New SUVs from Mercedes-Benz and Skoda
This week more details about the latest SUVs from two brands at quite different ends of the prestige spectrum have emerged.
But one thing that the impending arrival of the Mercedes-Benz GLB and the Skoda Kodiaq makes clear is that the global appetite for this type of vehicle is continuing to increase.
The GLB is designed to occupy the gap between the larger GLC and the compact GLA, benefiting from being based on the same platform as the B-Class. And Mercedes-Benz is not doubt hoping that the popularity of SUVs will help its latest crossover offering to sell in greater numbers than its existing hatchback counterpart.
When the GLB arrives, it will be the sixth SUV to join the Mercedes-Benz range, giving the firm the ability to compete more effectively with rival vehicles of a similar size, according to Auto Express. So BMW’s X1 and Audi’s Q3 will both be in its sights, even if it is at a disadvantage due to arriving a little late to the party.
A pair of diesel engines and at least two petrol power plants are expected to define the GLB range in the short term, with observers predicting that it will not be long before a hybrid model with the ability to recharge via a mains connection is also available. For those who prefer their SUVs to offer more performance than eco-friendliness, an AMG iteration of the GLB should fit the bill.
The GLB certainly has a lot of promise, although at this point it seems that its release in the UK will not be scheduled until 2019, following a launch at some point in the preceding year. Whether or not the demand for SUVs will have cooled by this point remains to be seen, but car buyers are still seeking out finance packages for this type of vehicle at the moment, Mercedes-Benz will have to contend with the fact that rival models will be even more established by this point.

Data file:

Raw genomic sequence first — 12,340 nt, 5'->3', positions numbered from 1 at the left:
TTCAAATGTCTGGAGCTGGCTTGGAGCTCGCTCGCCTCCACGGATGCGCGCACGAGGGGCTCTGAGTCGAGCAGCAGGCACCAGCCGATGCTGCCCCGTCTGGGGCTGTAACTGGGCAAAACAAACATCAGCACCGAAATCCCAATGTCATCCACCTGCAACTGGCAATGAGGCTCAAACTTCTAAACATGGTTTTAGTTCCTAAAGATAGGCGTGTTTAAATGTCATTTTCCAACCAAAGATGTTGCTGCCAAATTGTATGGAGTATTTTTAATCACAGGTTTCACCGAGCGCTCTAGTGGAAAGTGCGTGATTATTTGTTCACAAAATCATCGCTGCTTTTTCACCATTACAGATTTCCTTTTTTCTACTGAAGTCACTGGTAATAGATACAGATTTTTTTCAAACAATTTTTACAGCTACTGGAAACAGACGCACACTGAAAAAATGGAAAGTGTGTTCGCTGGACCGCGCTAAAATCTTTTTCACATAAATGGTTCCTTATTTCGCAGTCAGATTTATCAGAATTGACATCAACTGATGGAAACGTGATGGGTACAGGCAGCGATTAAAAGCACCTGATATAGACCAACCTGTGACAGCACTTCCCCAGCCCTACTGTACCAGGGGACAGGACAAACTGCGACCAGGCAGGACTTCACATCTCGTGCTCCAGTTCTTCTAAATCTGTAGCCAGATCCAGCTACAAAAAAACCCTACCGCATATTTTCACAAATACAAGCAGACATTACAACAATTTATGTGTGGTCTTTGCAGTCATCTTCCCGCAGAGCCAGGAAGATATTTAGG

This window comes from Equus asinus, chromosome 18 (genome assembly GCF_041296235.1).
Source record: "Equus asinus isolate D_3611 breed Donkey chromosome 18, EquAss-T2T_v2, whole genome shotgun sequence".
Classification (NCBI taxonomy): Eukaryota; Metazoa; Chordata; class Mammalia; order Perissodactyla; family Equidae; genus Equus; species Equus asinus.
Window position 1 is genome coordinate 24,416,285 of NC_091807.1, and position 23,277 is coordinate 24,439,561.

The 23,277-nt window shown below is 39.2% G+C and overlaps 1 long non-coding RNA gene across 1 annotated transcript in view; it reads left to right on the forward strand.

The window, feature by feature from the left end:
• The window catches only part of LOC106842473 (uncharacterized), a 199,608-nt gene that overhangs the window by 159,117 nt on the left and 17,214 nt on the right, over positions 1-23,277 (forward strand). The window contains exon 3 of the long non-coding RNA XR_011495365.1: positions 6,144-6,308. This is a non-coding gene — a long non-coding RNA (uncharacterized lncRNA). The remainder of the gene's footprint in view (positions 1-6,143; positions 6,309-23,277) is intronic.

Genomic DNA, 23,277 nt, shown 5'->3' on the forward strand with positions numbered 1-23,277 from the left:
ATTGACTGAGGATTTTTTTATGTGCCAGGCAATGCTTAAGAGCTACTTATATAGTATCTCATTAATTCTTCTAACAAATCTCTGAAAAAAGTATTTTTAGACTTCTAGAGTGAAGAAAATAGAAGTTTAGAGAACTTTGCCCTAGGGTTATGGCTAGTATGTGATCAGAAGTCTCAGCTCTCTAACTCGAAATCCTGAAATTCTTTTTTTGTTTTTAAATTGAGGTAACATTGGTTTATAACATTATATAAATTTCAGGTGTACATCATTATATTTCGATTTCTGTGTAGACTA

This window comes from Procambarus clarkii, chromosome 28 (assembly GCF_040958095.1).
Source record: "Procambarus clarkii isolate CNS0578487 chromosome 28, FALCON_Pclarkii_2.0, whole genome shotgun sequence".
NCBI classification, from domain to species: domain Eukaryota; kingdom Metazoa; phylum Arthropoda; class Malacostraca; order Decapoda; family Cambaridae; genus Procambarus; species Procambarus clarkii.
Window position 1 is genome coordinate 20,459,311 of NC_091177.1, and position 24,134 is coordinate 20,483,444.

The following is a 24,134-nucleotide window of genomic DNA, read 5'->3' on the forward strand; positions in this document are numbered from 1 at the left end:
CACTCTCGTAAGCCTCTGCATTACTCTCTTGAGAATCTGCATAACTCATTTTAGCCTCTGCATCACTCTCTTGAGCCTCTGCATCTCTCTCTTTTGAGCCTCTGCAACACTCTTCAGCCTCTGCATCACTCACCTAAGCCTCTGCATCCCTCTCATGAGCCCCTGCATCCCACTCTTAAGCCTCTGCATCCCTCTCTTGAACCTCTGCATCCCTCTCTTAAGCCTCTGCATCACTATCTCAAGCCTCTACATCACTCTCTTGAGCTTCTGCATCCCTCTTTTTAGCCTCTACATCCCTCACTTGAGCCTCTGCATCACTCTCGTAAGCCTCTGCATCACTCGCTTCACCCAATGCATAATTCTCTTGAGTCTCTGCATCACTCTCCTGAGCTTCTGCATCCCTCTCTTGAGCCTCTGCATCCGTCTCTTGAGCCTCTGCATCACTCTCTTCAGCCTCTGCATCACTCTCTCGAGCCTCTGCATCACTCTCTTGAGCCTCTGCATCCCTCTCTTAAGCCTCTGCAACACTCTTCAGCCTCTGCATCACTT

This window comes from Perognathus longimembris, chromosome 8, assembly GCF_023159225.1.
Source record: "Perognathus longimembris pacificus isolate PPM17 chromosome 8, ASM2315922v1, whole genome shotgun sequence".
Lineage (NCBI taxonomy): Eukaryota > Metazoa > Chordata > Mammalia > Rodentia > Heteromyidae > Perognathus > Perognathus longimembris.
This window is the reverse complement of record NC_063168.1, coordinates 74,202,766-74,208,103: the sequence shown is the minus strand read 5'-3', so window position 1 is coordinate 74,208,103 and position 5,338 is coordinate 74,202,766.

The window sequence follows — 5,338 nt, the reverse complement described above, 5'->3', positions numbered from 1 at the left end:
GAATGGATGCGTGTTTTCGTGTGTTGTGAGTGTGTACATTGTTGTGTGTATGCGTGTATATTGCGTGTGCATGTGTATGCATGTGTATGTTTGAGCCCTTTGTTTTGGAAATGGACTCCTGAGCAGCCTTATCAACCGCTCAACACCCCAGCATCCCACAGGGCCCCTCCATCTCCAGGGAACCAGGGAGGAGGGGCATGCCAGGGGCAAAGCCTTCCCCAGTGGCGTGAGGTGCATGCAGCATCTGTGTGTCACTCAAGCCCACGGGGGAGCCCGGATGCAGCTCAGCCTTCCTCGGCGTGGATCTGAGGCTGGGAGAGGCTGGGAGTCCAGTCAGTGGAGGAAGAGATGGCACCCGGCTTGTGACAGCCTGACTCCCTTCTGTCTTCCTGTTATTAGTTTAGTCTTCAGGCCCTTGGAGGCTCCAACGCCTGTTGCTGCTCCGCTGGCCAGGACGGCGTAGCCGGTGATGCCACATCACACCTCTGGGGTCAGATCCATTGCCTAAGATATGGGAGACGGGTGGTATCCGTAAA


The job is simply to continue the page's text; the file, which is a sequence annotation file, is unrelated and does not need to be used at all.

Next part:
Skoda’s Kodiaq SUV has been photographed during a testing stint this week, building on the word-of-mouth buzz that was generated back in March when this brand debuted its Vision S concept car during the Geneva Motor Show.
The look of the Kodiaq should come close to matching that of its concept equivalent, with its large size and full four-by-four capabilities putting it in the same category as models like the Discovery Sport from Land Rover and the Sorento from Kia.
It is expected that the Kodiaq will be more affordable than its rivals, with a price of as little as £21,000 estimated for the base model.
Little is known about the specifications that Skoda has settled upon for the production run of the Kodiaq, but it is fairly easy to make assumptions about the type of engines that will be on offer, given that it will be gathering most of its technical resources from the current VW Group range of power plants.
A 1.4 litre turbo-charged petrol engine will likely feature on the standard Kodiaq, while diesel engines taken from the Passat range of VW saloons and estates should also be on offer.
An adaptive four-wheel-drive system should boost its off-road credentials, although some believe that the Kodiaq will only come as a two-wheel-drive car in its basic iteration, with buyers encouraged to spend more to get the true benefits of SUV ownership.
A hybrid Kodiaq could emerge in the long term, although this will depend on whether or not Skoda decides that there will be demand for this technology and a willingness amongst its customers to actually pay the premium prices required to gain access to it.
More and more car manufacturers are putting a lot of money and effort into developing SUVs at the moment, and they can only hope that this is an ongoing trend and not a bubble which will eventually burst.